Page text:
Check out Requiem for Lost Plants, an interactive project developed by local artists Alice Yuan Zhang and Alexander Kaye! Requiem for Lost Plants aims to shine a light on how whole ecological communities have been uprooted without acknowledgement as a result of the colonization and urbanization of Tongva, Chumash, and Kizh land here in Los Angeles.
The project digitally resurrects diminishing plant elders to share their stories for a global public through an immersive online environment: https://tinyurl.com/requiemforlostplants
Web-based visitors find themselves in an anthropocentric representation of urban Los Angeles, juxtaposed by the brightly-lit presence of five ancestral plants. Salix gooddingii, Salvia apiana, Sphaeralcea ambigua, Pseudognaphalium californicum and Layia carnosa dot the environment, hailing from diverse local communities of wetlands, sand dunes, chaparral, and coastal sage scrub habitats.
You can also interact with the project in person at a number of "culprit" sites across Los Angeles, including Rio de Los Angeles State Park!
Throughout the many millennia that these plants have called the land home, long before human concepts of ‘property rights’ and ‘manifest destiny’, they have cultivated know-how for not just their own survival but for the wellbeing of whole ecosystems. Each plant holds a nuanced story of collaboration and generosity so bountifully found in nature. We risk losing this wisdom as our own challenges of greed, neglect, and myopia continue to push aside and erase the deep generational knowledge of Indigenous peoples and make it increasingly difficult for the ecosystems themselves to survive. In sharing the stories and narratives of these "lost plants," the artists hope to inspire a deeper connection between people and the land, and to further advance localized ecological justice.
Requiem for Lost Plants is created by Los Angeles-based artists Alice Yuan Zhang and Alexander Kaye for 3hd Festival 2020: UNHUMANITY, commissioned by Creamcake and NAVEL. The Audubon Center at Debs Park is happy to have played a small role in the creation of this piece by providing ecological background and guidance.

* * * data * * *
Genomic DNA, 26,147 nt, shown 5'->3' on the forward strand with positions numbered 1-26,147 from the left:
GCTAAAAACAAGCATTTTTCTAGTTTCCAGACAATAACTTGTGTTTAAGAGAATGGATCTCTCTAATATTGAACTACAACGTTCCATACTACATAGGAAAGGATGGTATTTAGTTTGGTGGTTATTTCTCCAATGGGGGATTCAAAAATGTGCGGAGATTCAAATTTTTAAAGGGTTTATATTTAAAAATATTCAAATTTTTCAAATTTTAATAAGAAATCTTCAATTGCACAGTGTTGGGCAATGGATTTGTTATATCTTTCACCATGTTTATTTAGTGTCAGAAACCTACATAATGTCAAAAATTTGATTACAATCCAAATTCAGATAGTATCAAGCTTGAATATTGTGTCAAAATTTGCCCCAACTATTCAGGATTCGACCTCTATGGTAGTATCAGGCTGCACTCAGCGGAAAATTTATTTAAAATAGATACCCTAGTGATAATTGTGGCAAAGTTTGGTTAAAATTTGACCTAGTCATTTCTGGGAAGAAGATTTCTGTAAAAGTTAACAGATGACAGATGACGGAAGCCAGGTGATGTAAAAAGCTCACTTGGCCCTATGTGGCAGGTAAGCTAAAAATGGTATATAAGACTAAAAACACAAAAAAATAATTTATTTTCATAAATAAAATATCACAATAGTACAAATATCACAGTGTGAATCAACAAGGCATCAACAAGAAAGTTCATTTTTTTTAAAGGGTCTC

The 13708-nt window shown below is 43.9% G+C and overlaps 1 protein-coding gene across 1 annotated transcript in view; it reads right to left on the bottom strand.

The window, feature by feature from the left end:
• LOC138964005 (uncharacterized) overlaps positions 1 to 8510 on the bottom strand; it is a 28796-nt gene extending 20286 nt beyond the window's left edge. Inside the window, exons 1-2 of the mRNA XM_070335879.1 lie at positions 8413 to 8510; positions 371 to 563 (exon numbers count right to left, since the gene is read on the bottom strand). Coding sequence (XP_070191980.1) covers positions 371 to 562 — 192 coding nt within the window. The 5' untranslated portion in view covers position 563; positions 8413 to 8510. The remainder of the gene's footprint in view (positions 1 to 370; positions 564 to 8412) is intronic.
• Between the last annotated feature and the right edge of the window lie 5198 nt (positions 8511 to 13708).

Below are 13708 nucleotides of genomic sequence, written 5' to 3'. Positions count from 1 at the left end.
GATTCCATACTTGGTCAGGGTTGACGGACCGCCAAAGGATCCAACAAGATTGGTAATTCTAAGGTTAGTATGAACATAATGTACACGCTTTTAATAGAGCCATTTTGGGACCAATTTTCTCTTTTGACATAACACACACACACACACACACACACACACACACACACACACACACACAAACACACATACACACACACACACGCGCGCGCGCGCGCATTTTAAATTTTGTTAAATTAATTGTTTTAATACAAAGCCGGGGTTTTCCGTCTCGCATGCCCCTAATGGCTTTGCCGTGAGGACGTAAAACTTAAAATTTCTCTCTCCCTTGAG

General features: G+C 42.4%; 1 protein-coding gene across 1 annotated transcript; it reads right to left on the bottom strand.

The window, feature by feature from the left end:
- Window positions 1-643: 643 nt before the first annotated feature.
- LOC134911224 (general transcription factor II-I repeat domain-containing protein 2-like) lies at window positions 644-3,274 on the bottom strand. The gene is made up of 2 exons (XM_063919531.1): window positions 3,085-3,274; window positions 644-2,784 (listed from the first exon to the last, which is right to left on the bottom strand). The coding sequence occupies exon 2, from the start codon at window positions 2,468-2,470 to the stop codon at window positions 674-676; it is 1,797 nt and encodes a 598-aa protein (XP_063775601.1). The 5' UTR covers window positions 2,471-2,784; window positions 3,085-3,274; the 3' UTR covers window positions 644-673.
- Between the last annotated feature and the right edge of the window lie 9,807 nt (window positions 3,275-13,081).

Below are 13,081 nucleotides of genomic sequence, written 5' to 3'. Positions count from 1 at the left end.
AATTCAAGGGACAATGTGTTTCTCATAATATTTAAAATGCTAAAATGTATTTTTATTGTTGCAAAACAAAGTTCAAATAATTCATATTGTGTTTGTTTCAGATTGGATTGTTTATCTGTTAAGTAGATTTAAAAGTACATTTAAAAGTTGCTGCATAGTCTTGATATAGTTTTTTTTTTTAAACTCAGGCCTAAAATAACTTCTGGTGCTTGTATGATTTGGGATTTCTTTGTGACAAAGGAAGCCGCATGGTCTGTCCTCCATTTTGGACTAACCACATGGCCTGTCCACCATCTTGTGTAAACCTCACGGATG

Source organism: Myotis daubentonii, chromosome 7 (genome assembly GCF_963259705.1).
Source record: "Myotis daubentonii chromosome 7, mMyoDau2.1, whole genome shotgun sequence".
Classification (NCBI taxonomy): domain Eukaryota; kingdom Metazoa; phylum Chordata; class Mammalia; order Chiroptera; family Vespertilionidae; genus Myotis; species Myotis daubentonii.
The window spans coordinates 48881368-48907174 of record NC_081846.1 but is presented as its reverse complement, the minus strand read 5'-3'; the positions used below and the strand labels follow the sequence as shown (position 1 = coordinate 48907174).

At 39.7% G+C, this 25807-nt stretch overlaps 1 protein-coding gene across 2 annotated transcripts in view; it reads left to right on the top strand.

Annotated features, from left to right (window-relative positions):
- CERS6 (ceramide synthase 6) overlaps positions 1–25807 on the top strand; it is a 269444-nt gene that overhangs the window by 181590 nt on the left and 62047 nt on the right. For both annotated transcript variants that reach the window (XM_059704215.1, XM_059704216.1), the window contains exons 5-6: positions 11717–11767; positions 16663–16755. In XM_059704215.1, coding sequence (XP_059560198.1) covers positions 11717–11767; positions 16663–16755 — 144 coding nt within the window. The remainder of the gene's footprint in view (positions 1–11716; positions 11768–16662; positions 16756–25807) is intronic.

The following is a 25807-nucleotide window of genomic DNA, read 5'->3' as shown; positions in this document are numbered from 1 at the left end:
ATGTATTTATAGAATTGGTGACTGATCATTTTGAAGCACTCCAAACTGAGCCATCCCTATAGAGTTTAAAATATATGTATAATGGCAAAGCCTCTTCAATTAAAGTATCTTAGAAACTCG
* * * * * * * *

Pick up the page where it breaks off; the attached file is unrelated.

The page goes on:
During uncertain and unpredictable times we are finding solace in the familiarity of our favorite fall migrants - check out our latest Backyard Birding Tips video to learn how to identify some common migrants that you may be able to spot in the Los Angeles area throughout the winter months!
We hope that this update finds you and your loved ones safe and well, and that you are able to find moments of peace in the midst of anxiety surrounding the election, the sustainability of our local communities, and the precarity of our environment.
We are finding solace in the familiarity of Fall migrants, and while the Center remains closed to the public we have been focusing on our solar system renovation and staying connected with our community partners.
We do not aniticipate reopening the Center to the public until early next year. The Debs Park trails however, remain open, and we hope folks continue to safely take advantage of recreating in the park. Please feel free to contact us at email@example.com with any questions or concerns!
On Sunday, October 25th the community came out to Debs Park to celebrate Center Director Marcos Trinidad's work in the community as a part of Metabolic Studio's Dulce Democracia project. Although the morning was overcast and chilly, the sun came out just in time as Angelica's Ice Cream truck pulled into the Debs Park parking lot off of Monterey Road, to the delight of all the kids (and many of the adults) in attendance.